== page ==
Water-exchange MRI detects subtle blood-brain barrier breakdown in Alzheimer's disease rats

Research output: Contribution to journalArticle

  • External authors:
  • Matthias Vandesquille
  • José Ulloa


Blood-brain barrier (BBB) breakdown has been hypothesized to play a key role in the onset and progression of Alzheimer's disease (AD). However, the question of whether AD itself contributes to loss of BBB integrity is still uncertain, as many in-vivo studies have failed to detect signs of AD-related BBB breakdown. We hypothesize AD-related BBB damage is subtle, and that these negative results arise from a lack of measurement sensitivity. With the aim of developing a more sensitive measure of BBB breakdown, we have designed a novel MRI scanning protocol to quantify the trans-BBB exchange of endogenous water. Using this method, we detect increased BBB water permeability in a rat model of AD that is associated with reduced expression of the tight junction protein occludin. BBB permeability to MRI contrast agent, assessed using dynamic contrast-enhanced (DCE)-MRI, did not differ between transgenic and wild-type animals and was uncorrelated with occludin expression. Our data supports the occurrence of AD-related BBB breakdown, and indicates that such BBB pathology is subtle and may be undetectable using existing ‘tracer leakage’ methods. Our validated water-exchange MRI method provides a new powerful tool with which to study BBB damage in-vivo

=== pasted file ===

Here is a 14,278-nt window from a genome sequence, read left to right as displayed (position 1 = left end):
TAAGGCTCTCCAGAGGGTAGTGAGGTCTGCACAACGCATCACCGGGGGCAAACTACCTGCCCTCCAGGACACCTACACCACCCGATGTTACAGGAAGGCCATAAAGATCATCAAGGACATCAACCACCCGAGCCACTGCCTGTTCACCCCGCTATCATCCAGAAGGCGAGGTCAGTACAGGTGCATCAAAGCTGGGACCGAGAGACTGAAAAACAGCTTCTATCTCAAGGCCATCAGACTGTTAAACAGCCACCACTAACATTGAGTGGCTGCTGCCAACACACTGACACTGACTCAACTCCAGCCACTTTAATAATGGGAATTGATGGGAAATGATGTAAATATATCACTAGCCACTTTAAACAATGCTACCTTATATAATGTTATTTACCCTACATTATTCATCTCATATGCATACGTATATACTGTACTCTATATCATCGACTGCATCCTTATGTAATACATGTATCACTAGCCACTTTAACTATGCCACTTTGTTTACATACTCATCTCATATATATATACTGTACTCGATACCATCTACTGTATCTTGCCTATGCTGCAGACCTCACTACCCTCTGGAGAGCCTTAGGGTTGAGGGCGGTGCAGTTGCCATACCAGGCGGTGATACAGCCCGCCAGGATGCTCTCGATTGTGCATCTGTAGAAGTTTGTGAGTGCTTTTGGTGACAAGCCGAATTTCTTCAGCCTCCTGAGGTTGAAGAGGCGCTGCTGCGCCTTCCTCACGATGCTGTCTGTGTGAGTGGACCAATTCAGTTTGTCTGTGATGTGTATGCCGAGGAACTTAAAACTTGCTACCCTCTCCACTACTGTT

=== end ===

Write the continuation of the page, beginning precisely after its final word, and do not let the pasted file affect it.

Bibliographical metadata

Original languageEnglish
Pages (from-to)349-358
Early online date13 Sep 2018
Publication statusPublished - 1 Jan 2019

Related information